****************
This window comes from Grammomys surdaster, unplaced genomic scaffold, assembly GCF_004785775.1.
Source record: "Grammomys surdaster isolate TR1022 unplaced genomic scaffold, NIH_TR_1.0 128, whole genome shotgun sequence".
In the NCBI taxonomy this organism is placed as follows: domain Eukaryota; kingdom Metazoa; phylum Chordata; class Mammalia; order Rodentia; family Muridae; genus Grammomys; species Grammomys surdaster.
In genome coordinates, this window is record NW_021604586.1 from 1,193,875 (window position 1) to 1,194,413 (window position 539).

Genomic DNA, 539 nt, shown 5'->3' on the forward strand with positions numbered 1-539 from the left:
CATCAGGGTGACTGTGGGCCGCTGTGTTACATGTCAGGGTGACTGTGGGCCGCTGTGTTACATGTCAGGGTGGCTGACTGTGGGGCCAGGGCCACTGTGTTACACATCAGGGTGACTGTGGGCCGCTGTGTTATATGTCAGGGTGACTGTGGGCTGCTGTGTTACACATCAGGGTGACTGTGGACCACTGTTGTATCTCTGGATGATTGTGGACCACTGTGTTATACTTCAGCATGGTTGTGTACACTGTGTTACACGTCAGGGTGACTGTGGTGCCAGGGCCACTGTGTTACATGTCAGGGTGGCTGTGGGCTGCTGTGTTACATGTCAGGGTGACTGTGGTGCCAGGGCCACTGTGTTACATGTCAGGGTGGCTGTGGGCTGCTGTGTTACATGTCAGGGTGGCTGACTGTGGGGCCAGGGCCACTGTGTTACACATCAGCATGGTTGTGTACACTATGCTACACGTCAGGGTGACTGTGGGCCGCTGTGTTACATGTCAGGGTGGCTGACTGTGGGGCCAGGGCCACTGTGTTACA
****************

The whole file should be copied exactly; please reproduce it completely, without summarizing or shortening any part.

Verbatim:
This window comes from Grammomys surdaster, unplaced genomic scaffold, assembly GCF_004785775.1.
Source record: "Grammomys surdaster isolate TR1022 unplaced genomic scaffold, NIH_TR_1.0 128, whole genome shotgun sequence".
In the NCBI taxonomy this organism is placed as follows: domain Eukaryota; kingdom Metazoa; phylum Chordata; class Mammalia; order Rodentia; family Muridae; genus Grammomys; species Grammomys surdaster.
In genome coordinates, this window is record NW_021604586.1 from 1,193,875 (window position 1) to 1,194,413 (window position 539).

Genomic DNA, 539 nt, shown 5'->3' on the forward strand with positions numbered 1-539 from the left:
CATCAGGGTGACTGTGGGCCGCTGTGTTACATGTCAGGGTGACTGTGGGCCGCTGTGTTACATGTCAGGGTGGCTGACTGTGGGGCCAGGGCCACTGTGTTACACATCAGGGTGACTGTGGGCCGCTGTGTTATATGTCAGGGTGACTGTGGGCTGCTGTGTTACACATCAGGGTGACTGTGGACCACTGTTGTATCTCTGGATGATTGTGGACCACTGTGTTATACTTCAGCATGGTTGTGTACACTGTGTTACACGTCAGGGTGACTGTGGTGCCAGGGCCACTGTGTTACATGTCAGGGTGGCTGTGGGCTGCTGTGTTACATGTCAGGGTGACTGTGGTGCCAGGGCCACTGTGTTACATGTCAGGGTGGCTGTGGGCTGCTGTGTTACATGTCAGGGTGGCTGACTGTGGGGCCAGGGCCACTGTGTTACACATCAGCATGGTTGTGTACACTATGCTACACGTCAGGGTGACTGTGGGCCGCTGTGTTACATGTCAGGGTGGCTGACTGTGGGGCCAGGGCCACTGTGTTACA